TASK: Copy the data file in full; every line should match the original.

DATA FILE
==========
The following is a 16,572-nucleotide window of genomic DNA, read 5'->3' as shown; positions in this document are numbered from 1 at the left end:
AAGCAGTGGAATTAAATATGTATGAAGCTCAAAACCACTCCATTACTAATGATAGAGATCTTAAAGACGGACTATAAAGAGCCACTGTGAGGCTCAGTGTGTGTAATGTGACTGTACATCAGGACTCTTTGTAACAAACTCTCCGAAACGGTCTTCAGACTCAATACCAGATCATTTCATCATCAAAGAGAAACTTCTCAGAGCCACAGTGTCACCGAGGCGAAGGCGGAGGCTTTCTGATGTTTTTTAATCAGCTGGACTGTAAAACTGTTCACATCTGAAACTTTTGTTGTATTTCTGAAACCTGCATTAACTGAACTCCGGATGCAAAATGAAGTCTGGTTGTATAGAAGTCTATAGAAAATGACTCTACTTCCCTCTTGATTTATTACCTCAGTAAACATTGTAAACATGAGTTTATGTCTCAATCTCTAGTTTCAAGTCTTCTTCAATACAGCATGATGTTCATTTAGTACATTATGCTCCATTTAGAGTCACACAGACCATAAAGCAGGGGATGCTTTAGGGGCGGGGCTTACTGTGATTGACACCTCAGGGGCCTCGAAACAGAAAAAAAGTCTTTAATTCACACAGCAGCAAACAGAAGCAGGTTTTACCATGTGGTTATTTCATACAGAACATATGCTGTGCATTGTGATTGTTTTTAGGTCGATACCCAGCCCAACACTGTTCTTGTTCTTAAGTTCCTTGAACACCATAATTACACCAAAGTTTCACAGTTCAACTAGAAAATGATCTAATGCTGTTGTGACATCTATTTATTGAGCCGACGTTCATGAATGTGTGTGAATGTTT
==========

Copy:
The following is a 16,572-nucleotide window of genomic DNA, read 5'->3' as shown; positions in this document are numbered from 1 at the left end:
AAGCAGTGGAATTAAATATGTATGAAGCTCAAAACCACTCCATTACTAATGATAGAGATCTTAAAGACGGACTATAAAGAGCCACTGTGAGGCTCAGTGTGTGTAATGTGACTGTACATCAGGACTCTTTGTAACAAACTCTCCGAAACGGTCTTCAGACTCAATACCAGATCATTTCATCATCAAAGAGAAACTTCTCAGAGCCACAGTGTCACCGAGGCGAAGGCGGAGGCTTTCTGATGTTTTTTAATCAGCTGGACTGTAAAACTGTTCACATCTGAAACTTTTGTTGTATTTCTGAAACCTGCATTAACTGAACTCCGGATGCAAAATGAAGTCTGGTTGTATAGAAGTCTATAGAAAATGACTCTACTTCCCTCTTGATTTATTACCTCAGTAAACATTGTAAACATGAGTTTATGTCTCAATCTCTAGTTTCAAGTCTTCTTCAATACAGCATGATGTTCATTTAGTACATTATGCTCCATTTAGAGTCACACAGACCATAAAGCAGGGGATGCTTTAGGGGCGGGGCTTACTGTGATTGACACCTCAGGGGCCTCGAAACAGAAAAAAAGTCTTTAATTCACACAGCAGCAAACAGAAGCAGGTTTTACCATGTGGTTATTTCATACAGAACATATGCTGTGCATTGTGATTGTTTTTAGGTCGATACCCAGCCCAACACTGTTCTTGTTCTTAAGTTCCTTGAACACCATAATTACACCAAAGTTTCACAGTTCAACTAGAAAATGATCTAATGCTGTTGTGACATCTATTTATTGAGCCGACGTTCATGAATGTGTGTGAATGTTT